Kabul: On 22 August, a suicide attack on a NATO convoy killed at least 12 people, and injured at least 67 (New York Times, 22/08/2015). On 10 August, at least five people were killed and 16 injured by a suicide bomb at the first checkpoint on the road toward the airport (BBC, 10/08/2015). On 7 August, at least 44 people were killed and hundreds injured by three attacks in Kabul, following the change of leadership in the Taliban movement. A truck bomb killed 15 and wounded 240, then 20 Afghan police cadets were killed and hundreds were wounded by a bomb at the police academy in a separate attack. Later in the day a NATO military base near the airport was attacked and an international service member was killed, together with eight Afghan contractors. Ten local security guards were injured (ABC News, 07/08/2015). The number of civilian casualties caused by the attacks of 7 August is the highest ever reported since the United Nations Assistance Mission in Afghanistan (UNAMA) began recording such data in 2009 (UNAMA, 08/08/2015).

Kunduz: On 8 August, a bomb attack killed at least 29 people in Khanabad district (BBC, 09/08/2015). Intense fighting has been reported between Afghan forces and the Taliban in the province in recent months. An explosion in Kunduz city killed two and wounded four on 12 July (AFP, 12/07/2015).

Faryab: A suicide attack killed 19 people and injured at least 28 in Almar district on 22 July (UNAMA, 22/07/2015). Since early July the Taliban has seized more than 100 villages in Qasyar, Almar, and Shirin Tagab districts (local media, 16/07/2015). 40 houses in Almar were set on fire (UNAMA, 15/07/2015).

Baghlan: At least 20 people were killed and eight wounded in a gunfight at a wedding ceremony in Deh Salah district on 27 July (International Media, 27/07/2015). At least 40 civilians were wounded by a bomb attack targeting a mosque in Baghlan province on 13 July (UNAMA, 14/07/2015).

Other incidents: On August 8, six people were killed and 24 were injured by a truck-bomb at a police compound in Pul-i-Alam, Logar province (Reuters, 06/08/2015). Hundreds of Taliban insurgents attacked and conquered the administrative headquarters in Kohistanat district in Sari Pul province, north Afghanistan (Vice News, 28/07/2015). A suicide attack near the military base of Camp Chapman in Khost province killed at least 33 people, mostly women and children, and wounded six on 12 July (AFP, 12/07/2015; BBC, 13/07/2015). An explosion in Tagab district, Kapisa, killed ten and wounded six on 12 July (AFP, 12/07/2015). An explosion in Kandahar on 11 July killed three (AFP, 11/07/2015).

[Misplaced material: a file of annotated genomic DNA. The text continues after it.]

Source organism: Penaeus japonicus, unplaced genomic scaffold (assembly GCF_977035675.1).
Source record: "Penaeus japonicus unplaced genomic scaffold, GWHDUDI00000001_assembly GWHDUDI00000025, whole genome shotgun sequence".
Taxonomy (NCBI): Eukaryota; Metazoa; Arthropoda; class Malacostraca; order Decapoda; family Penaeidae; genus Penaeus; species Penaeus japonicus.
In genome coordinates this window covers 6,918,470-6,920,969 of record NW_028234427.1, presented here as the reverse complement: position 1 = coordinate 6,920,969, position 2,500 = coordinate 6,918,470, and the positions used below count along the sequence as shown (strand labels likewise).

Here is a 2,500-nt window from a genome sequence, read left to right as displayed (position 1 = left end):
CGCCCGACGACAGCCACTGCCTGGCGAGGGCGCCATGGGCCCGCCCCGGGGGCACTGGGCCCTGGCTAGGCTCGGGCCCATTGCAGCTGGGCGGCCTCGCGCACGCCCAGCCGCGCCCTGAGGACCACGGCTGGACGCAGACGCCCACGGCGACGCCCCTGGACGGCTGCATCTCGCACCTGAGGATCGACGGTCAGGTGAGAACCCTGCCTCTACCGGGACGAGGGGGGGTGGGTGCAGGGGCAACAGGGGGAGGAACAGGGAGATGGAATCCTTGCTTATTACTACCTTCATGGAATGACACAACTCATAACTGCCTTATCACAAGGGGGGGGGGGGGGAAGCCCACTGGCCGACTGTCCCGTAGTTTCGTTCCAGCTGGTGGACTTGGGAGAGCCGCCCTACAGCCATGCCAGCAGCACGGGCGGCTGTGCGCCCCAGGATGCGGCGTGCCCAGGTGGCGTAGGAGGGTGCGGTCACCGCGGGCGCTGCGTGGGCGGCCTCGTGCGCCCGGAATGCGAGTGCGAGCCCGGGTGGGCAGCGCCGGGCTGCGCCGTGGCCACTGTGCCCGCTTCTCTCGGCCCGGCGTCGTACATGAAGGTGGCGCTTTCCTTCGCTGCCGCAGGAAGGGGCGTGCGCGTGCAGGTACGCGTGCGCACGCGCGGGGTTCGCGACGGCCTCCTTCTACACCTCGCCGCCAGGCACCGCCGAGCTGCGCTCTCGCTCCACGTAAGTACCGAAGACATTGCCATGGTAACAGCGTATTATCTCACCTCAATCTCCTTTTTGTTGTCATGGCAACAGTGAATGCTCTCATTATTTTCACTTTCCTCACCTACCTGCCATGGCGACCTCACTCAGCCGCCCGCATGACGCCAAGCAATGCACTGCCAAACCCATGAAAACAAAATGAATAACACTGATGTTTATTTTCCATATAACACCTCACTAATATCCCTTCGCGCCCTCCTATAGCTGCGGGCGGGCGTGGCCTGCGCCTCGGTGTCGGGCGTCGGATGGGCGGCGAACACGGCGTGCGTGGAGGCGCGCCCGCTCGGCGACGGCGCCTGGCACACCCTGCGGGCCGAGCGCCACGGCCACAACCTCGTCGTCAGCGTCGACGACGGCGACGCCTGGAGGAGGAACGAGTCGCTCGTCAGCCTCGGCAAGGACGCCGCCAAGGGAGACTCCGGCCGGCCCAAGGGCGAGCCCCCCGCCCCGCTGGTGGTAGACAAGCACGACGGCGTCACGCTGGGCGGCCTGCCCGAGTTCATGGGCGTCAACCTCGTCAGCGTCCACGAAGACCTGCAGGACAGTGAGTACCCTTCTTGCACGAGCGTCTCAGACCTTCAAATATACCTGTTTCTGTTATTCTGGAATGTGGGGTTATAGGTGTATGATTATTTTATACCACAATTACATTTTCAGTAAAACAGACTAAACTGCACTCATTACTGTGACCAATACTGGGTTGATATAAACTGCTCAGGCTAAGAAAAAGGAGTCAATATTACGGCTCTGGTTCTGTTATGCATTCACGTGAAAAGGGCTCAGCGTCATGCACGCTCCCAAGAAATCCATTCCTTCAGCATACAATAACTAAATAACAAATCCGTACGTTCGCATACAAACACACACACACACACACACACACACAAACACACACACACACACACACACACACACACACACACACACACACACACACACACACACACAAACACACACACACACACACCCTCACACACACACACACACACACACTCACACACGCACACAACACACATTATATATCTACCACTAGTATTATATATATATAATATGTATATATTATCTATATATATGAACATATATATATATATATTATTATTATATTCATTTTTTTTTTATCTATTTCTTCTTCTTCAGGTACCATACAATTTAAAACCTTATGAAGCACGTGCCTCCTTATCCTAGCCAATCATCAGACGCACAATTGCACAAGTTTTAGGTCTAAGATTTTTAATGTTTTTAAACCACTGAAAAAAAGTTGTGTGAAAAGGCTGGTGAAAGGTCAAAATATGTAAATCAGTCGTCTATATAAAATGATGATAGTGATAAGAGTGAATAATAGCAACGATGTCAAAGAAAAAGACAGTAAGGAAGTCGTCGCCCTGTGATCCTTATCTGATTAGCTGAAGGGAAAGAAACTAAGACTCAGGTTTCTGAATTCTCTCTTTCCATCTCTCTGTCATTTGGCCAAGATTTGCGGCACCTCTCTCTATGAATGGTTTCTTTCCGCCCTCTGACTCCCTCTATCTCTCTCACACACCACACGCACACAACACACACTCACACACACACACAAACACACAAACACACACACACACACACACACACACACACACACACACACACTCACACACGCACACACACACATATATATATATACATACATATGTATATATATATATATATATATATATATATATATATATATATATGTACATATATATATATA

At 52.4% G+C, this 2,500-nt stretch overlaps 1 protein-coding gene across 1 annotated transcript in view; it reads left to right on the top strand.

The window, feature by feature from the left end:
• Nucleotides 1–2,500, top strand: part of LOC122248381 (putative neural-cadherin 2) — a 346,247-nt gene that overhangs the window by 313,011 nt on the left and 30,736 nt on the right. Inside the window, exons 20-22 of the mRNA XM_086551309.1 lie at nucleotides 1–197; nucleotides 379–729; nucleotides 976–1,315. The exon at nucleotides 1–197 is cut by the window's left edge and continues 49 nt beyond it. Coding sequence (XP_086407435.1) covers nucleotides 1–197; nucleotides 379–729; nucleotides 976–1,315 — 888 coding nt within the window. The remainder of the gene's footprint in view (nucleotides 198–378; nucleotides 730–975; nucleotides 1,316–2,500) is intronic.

Remote parts of southern and southeastern Afghanistan, near the border with Pakistan, remain under Taliban control. The group as intensified attacks since April, especially in the north, in particular in Badakhshan and Faryab (local media, 16/07/2015; Al Jazeera, 13/06/2015). The group is increasingly financed by criminal enterprises including heroin laboratories, illegal mining, and kidnapping (UNSC, 02/02/2015).

Islamic State (IS)

Militants fighting under the IS banner in Afghanistan, including an unknown number of Taliban defectors and foreign fighters, have reportedly seized territory from the Taliban in at least six of Nangarhar’s 21 districts. Uncertainty remains regarding their links with IS in the Middle East (Reuters, 29/06/2015).

International Military Presence

NATO formally ended its combat mission in Afghanistan on 31 December 2014, moving to the Resolute Support mission, comprising some 6,800 US troops and more than 6,300 soldiers from other member states as of June 2015. The focus of the mission is on supporting Afghan forces’ fight against the Taliban, along with US counter-terrorism operations (Reuters, 01/01/2015; NATO 06/2015).

Natural Disasters

Since 1 July, 33 disaster events triggered by natural hazards were reported in 18 provinces, with around 17,700 individuals affected (IOM & USAID, 01/08/2015). 107,451 people have been affected by floods, landslides and heavy snowfall in 2015, mostly in February; 513 people were killed, and 14,460 houses damaged or destroyed. Badghis, Faryab, and Nangarhar provinces were most affected (OCHA/IOM, 02/07/2015).


Floods in July affected several areas of Afghanistan. Many households in remote districts of Badakhshan province were impacted and river water-flows, due to river bank erosion, caused the displacement of around 3,830 people. Floods also damaged the roads, agricultural land and irrigation canals of 1,297 families (around 9,470 people). In the north of the country the Amu Darya river overflowed, causing severe flooding that damaged cultivable land, houses and irrigation canals. In the Nangarhar, Kunar, Laghman, and Nuristan provinces, in eastern Afghanistan, more than 200 hectares of agriculture land and 10 irrigation canals were washed out by floods.  (Food Security Cluster, 06/08/2015).


Increasing insecurity has led to a rise in internal displacement. As of end June, 947,870 IDPs were recorded, compared to 805,409 in December 2014. 223,280 are in the south, 220,430 in the west, and 169,960 in the centre. It is expected that the number of people displaced in 2015 will exceed that of 2014, and IDPs and returnees from Pakistan will not have access to enough humanitarian assistance (FEWSNET, 01/08/2015). Priority needs are for water, food, housing, and employment (IDMC, 16/06/2015; UNHCR 31/12/2014). The security context challenges access and identification of IDPs (UNCHR, 24/05/2015).